All we need to do is divide 64.2mpg by the price of a gallon and we get running costs per mile of… 9.63 pence. Which means it’s almost two pence per mile cheaper to drive the EV.
I’ll be honest, I thought the savings would be… bigger.
You’re right to feel a little aggrieved. A couple of years ago domestic electricity cost around 13-14p/kWh, so it has almost trebled, and could rise even more when the government cap on the unit price ends. The sharp increase has wiped out a big chunk of the saving EV drivers were making on their running costs, and there’s no telling when things will settle down again.
The thing to remember is that fuel prices have also been volatile: it wasn’t long ago that fuel was pushing £2 per litre as Russia’s invasion of Ukraine, a weak pound relative to the dollar and supply issues drove the price sky high. At that point EV drivers could feel pretty smug; less so now.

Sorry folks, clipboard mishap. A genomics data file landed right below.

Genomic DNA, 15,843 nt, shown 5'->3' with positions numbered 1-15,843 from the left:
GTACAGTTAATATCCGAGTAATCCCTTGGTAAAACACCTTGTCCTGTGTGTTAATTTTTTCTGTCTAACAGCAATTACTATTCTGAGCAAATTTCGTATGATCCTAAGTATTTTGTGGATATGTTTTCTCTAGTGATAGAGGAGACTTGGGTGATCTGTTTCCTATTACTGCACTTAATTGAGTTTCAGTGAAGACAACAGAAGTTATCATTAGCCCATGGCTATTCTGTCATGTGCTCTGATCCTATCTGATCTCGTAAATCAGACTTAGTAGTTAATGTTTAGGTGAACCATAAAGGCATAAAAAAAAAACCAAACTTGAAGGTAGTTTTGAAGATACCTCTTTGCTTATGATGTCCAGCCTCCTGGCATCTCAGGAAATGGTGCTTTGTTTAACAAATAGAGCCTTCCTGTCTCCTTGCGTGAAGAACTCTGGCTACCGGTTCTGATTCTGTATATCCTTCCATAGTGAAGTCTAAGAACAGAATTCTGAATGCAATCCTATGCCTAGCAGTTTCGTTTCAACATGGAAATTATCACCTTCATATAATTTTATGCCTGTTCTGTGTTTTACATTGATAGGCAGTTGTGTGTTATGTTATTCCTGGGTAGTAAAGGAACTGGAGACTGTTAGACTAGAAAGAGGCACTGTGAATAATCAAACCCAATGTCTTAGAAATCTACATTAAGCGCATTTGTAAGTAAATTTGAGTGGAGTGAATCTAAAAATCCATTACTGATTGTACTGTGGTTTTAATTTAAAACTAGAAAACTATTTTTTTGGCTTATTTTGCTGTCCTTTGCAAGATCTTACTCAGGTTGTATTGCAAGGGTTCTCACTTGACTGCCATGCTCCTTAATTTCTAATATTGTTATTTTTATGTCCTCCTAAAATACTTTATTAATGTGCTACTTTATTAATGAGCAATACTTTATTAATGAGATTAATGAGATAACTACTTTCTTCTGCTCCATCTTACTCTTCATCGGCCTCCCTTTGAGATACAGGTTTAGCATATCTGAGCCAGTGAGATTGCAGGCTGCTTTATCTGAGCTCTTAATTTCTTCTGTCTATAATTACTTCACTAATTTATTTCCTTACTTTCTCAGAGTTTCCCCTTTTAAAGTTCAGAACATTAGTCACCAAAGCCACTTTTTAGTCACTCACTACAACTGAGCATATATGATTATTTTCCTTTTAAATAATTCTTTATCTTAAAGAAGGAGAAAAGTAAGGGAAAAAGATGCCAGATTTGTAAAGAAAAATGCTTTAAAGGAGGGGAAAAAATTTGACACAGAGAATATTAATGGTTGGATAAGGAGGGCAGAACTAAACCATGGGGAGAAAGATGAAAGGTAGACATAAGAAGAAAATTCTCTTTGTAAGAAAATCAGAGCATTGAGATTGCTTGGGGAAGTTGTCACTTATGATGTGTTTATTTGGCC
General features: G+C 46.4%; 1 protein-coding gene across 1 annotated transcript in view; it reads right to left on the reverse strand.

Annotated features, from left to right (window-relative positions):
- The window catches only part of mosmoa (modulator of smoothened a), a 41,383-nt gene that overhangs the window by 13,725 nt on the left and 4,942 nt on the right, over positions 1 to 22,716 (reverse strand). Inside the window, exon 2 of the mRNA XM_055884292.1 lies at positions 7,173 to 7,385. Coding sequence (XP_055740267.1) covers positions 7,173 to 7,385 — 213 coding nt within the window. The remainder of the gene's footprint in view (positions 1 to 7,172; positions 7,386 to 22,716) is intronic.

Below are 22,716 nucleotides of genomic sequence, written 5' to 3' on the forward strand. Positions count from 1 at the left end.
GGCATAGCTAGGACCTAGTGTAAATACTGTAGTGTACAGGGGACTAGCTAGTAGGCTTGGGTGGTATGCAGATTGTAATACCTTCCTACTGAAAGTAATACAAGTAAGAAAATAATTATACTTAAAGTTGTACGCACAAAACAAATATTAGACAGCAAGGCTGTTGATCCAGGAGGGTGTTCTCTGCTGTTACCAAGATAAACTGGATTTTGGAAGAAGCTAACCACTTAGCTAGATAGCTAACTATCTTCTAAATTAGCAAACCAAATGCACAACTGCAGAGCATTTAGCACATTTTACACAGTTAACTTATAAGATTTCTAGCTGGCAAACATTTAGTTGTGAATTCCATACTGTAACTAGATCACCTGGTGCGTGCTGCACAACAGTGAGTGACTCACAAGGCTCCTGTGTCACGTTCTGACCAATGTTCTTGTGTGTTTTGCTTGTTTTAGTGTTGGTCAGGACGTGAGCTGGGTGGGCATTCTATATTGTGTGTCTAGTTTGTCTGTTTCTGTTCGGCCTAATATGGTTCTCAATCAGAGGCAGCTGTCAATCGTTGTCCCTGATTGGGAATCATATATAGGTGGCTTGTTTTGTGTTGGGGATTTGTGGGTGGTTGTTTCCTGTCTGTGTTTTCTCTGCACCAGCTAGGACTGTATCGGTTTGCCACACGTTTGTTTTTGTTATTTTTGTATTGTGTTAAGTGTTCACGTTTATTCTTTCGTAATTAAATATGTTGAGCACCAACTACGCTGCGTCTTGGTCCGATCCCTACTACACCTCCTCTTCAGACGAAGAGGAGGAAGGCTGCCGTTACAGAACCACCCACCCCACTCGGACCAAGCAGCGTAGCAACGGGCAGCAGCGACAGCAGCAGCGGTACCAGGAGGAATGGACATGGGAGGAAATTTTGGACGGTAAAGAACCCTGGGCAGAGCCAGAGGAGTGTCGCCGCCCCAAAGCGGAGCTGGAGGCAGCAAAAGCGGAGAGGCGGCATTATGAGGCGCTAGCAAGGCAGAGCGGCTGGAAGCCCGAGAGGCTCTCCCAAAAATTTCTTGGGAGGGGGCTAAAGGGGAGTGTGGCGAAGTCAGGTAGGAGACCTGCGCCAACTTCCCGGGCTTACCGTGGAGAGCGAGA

It looks like energy prices - whether that’s for electricity or fuel at the pumps - will continue to fluctuate for the next year or two, so sometimes the savings from going electric will be big and other times they won’t be. After then we’ll hopefully have a better idea of the long-term trend.
But previously running costs of electric vehicles were about a third - and sometimes a quarter - of their combustion engine equivalents, and that made the ownership case much stronger as purchase prices of EVs tended to be thousands of pounds higher. The more electricity costs, the longer it’ll take you to earn back that difference.
How much does it cost to charge in public?
That depends on which charging provider you use. Tesla drivers using the firm’s Supercharger network currently pay a peak rate of 67p/kWh, although drivers of other brands have to pay 77p. Ionity rapid chargers will set you back 69p/kWh; Chargemaster/bp pulse chargers start from 65p/kWh for pay-as-you-go customers with no membership.
In other words, charging in public is probably twice as expensive as charging at home. So if you don’t have your own home charging unit installed and you need to rely on third party chargers, it ain’t gonna be cheaper. At least, not at the moment.